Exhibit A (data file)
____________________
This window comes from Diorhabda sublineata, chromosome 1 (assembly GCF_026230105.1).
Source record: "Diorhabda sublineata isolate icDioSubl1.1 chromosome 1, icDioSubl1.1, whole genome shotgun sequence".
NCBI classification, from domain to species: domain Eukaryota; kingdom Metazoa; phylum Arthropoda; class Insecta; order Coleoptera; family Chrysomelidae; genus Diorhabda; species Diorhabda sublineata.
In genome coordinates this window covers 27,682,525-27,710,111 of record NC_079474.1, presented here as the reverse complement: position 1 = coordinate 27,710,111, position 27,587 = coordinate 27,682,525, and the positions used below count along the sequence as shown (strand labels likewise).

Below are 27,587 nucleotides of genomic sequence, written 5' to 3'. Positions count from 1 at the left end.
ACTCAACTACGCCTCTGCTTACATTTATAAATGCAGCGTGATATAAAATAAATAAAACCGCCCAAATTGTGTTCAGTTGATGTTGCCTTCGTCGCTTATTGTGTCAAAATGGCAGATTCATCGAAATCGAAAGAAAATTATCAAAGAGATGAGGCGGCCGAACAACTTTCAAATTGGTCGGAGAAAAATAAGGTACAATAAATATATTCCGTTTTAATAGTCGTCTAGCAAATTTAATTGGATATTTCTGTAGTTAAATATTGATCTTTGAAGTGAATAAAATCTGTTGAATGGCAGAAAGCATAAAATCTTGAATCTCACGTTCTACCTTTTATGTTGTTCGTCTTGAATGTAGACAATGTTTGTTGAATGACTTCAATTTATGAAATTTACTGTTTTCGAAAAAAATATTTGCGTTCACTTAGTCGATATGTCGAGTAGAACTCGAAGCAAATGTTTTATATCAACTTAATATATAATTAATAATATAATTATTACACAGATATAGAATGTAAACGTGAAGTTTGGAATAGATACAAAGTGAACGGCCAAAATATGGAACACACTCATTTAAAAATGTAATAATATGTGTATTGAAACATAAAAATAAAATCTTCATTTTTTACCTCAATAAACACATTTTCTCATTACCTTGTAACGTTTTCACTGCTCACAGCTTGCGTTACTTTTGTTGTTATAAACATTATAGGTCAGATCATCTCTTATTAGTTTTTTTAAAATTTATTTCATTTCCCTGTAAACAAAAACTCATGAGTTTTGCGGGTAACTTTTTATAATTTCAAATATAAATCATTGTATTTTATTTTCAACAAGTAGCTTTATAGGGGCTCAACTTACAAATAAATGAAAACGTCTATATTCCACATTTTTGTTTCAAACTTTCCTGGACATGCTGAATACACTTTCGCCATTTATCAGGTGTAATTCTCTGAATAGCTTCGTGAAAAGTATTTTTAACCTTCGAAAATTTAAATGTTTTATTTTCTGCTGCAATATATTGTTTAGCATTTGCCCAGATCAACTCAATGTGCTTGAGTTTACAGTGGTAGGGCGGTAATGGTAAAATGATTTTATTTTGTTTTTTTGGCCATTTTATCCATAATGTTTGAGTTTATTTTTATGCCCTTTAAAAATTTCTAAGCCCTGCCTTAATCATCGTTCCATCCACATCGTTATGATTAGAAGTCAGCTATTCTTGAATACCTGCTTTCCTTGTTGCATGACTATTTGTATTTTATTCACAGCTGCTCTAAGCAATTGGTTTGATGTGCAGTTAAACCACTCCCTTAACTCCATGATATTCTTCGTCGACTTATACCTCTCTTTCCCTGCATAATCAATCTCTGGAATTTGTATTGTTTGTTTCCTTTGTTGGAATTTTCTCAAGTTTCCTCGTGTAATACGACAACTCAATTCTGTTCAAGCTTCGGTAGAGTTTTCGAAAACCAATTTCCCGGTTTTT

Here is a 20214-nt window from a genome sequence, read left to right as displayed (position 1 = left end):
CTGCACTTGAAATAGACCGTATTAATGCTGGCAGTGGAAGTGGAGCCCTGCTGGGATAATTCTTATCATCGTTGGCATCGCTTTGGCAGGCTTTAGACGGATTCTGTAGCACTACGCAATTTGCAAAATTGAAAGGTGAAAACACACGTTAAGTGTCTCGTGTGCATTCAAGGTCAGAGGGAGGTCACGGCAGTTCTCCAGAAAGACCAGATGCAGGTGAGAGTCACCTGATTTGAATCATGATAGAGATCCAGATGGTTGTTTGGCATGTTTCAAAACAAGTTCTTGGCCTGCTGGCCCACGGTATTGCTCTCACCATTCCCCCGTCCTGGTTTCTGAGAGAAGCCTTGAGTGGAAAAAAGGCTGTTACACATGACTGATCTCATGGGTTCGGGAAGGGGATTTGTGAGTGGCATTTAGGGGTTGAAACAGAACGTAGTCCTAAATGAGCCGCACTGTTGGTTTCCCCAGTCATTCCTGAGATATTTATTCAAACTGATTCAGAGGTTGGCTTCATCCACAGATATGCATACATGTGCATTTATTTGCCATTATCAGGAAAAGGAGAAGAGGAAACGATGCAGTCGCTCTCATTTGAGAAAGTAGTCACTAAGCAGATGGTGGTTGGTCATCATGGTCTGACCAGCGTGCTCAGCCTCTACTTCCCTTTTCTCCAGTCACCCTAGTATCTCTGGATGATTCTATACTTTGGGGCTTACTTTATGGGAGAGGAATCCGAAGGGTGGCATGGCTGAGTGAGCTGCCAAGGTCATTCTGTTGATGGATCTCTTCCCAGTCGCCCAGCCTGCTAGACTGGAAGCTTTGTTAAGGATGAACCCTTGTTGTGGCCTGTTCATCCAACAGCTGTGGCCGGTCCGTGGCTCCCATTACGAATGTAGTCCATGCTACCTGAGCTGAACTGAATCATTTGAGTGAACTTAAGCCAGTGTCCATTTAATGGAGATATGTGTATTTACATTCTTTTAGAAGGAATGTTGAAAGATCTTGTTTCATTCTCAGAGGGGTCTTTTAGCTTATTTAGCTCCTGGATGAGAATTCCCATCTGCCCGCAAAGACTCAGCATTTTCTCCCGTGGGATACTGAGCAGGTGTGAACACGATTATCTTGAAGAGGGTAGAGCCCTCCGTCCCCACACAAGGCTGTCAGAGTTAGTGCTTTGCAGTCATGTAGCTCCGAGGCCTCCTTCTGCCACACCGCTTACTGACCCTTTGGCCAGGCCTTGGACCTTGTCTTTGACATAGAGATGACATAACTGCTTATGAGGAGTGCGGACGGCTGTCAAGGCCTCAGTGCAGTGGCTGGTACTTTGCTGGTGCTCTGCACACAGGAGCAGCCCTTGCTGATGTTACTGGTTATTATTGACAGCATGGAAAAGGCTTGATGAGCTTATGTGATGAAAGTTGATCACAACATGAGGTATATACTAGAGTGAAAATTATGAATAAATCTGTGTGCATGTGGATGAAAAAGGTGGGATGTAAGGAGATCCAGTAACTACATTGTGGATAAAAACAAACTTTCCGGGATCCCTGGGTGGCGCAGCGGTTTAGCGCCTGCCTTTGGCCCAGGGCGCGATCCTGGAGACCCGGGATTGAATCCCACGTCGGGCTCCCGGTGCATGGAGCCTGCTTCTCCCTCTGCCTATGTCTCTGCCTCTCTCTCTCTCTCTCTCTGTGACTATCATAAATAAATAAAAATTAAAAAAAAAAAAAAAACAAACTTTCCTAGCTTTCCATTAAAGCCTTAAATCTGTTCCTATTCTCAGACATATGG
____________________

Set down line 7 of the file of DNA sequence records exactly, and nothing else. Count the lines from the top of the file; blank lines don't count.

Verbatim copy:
Here is a 20214-nt window from a genome sequence, read left to right as displayed (position 1 = left end):